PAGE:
Disdvantages of an LLC:
- Limited Life. In some states, when a member leaves an LLC, the business is dissolved and the remaining members must close the business. They can then decide if they want to create a new business entity, or part ways. HOWEVER, you can provide provisions in the operating agreement concerning the transfer of membership shares on order to prolong the life of the LLC.
- Self employment taxes. Members of an LLC are considered self-employed and must pay self-employment taxes.
A corporation is a legal entity (recognized as a "person" in some circumstances) that is owned by shareholders. One of the most important aspects of this is that the corporation itself, not the individual shareholders, is held legally liable for the actions and debts of the corporation.
Corporations are typically more complex than other types of businesses and generally have higher administrative, legal and tax costs. With those issues, corporations are generally suggested for larger companies with multiple employees.
Forming a Corporation
The laws of the state in which the corporation is formed govern its formation. Generally, you need to decide on a business name, file Articles of Incorporation at the Secretary of State's office. Some states have additional requirements such as establishing directors, issuing stock certificates to the initial shareholders or requiring a copy of the bylaws. The legal name of the corporation is the one which is on the Articles of Incorporation. If you want to operate under a different name the corporation will need to file a Using an Assumed Name in your state.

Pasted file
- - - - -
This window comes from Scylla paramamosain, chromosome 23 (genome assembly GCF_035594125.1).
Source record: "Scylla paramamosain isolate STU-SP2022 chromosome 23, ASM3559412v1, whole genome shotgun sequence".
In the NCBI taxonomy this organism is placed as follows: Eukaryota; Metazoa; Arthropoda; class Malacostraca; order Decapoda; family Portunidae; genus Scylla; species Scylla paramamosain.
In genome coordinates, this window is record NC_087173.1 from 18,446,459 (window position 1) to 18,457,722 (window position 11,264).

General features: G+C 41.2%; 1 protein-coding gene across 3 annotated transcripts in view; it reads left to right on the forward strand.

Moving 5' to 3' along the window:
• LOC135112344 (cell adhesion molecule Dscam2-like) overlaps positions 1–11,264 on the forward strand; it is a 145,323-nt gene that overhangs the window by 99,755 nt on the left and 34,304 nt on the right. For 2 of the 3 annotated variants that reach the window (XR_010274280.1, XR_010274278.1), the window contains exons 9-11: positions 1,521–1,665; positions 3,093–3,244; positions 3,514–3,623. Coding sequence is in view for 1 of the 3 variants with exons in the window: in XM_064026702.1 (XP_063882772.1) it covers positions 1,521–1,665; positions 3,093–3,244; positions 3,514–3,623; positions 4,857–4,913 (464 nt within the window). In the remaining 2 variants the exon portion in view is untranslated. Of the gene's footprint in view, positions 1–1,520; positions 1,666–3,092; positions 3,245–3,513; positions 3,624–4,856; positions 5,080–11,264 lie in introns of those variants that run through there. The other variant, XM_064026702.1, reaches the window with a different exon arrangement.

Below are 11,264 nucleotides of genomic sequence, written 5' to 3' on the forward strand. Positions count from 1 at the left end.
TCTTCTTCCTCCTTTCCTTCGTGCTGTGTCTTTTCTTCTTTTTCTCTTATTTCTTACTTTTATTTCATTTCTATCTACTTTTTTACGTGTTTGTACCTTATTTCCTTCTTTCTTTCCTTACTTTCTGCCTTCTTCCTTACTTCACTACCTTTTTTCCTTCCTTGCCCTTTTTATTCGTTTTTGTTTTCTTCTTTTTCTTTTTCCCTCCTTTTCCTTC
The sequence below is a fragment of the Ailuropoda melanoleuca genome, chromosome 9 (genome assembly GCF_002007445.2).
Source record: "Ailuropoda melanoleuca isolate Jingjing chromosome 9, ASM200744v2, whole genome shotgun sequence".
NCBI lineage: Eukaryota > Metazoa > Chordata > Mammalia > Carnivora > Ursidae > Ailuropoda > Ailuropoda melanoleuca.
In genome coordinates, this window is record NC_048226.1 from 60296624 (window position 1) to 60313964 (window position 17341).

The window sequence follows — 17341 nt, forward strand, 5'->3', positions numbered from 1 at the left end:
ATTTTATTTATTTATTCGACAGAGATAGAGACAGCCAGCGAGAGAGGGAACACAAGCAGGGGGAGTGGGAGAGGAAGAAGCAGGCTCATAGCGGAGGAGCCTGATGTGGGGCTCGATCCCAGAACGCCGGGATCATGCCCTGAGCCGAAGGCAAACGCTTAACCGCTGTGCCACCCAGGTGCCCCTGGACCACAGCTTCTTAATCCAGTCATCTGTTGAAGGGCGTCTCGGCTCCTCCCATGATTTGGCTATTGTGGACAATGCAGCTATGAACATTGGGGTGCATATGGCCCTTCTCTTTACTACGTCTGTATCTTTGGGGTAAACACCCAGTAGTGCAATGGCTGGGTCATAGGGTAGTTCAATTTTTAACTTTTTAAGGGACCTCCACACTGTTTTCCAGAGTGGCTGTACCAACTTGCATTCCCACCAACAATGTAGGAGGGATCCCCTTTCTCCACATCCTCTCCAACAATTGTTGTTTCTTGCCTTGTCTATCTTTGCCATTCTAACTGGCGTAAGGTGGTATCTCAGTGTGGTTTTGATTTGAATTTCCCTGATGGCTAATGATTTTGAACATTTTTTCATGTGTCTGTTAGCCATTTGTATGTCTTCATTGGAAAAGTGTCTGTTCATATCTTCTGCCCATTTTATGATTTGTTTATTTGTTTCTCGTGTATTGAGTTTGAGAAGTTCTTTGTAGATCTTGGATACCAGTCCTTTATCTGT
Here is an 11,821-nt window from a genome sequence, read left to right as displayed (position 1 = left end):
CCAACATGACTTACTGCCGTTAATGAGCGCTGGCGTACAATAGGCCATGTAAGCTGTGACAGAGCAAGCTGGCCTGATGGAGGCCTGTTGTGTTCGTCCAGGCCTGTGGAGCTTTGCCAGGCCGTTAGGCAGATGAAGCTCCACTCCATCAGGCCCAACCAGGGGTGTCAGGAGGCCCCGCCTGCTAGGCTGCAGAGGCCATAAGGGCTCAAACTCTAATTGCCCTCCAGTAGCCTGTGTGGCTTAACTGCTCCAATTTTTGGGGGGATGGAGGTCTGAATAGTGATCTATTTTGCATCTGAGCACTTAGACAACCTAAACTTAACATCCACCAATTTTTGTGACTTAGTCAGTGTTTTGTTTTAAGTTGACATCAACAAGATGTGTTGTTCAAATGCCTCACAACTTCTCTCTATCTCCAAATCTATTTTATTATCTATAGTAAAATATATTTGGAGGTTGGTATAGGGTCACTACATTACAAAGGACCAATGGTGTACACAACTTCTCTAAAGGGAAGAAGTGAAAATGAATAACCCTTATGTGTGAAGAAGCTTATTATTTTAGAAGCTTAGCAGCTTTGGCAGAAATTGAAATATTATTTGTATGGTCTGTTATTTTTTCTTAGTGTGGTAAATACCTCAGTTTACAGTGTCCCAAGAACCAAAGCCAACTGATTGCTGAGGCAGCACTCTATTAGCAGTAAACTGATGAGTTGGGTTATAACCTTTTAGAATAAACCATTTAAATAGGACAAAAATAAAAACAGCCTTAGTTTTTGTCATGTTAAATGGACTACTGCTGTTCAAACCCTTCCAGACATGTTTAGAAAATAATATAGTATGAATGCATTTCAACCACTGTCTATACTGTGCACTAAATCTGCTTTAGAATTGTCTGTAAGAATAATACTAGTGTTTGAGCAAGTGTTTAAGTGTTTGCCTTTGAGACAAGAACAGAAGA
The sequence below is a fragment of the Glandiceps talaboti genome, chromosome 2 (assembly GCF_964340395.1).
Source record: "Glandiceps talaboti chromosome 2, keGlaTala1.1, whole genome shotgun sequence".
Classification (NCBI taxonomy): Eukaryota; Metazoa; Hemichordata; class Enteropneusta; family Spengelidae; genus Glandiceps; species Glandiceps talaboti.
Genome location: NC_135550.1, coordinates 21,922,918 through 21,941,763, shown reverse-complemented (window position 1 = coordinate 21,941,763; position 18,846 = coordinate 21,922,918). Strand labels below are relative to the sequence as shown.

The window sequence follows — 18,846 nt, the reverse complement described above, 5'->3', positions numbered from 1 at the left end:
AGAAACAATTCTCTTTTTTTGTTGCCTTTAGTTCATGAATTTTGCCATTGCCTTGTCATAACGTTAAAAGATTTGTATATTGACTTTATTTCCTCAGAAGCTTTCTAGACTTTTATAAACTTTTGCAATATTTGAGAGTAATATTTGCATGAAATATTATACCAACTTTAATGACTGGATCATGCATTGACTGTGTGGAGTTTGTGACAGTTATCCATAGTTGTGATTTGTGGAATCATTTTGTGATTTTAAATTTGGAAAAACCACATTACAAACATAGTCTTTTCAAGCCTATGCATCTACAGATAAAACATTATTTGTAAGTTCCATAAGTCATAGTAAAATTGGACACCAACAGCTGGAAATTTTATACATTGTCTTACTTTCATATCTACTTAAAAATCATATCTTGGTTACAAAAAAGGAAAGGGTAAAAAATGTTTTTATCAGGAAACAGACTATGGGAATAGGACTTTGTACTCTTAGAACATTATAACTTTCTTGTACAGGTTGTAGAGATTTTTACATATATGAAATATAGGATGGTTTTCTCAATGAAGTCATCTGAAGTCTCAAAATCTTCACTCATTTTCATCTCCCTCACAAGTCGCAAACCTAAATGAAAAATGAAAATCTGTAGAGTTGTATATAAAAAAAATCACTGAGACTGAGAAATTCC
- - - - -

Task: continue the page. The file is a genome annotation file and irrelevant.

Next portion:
The bylaws of the corporation constitutes the operating agreement and is the guiding document for the corporation. The corporate bylaws cover what the corporation does and how it operates. It may detail how board members are elected, the management structure of the organization, how shares may be purchased or sold, what to do on the death of a shareholder, etc.
Taxes for a Corporation
A corporation is taxed as a unique identity, and must pay federal state, and in some cases, local taxes. Corporations use IRS form 1120, corporate income tax return, to file their federal taxes. Unlike sole proprietorships and partnerships, corporate income is subject to double taxation in that corporations pay taxes on their income, and then the individual shareholders also pay personal income tax on any dividends (profit distributions) they receive from the corporation. Shareholders may be employees of the corporation and receive salaries or bonuses that are subject to personal income tax.
A corporation may elect to become a Sub-Chapter S Corporation (governed by sub-chapter S of the IRS code covering corporations). An S-Corporation differs from a regular corporation (usually called a C-Corporation) in that the corporate income, losses, deductions and credits are passed through to the shareholders and reported on the shareholders individual returns, reducing the possibility of double taxation on corporate income.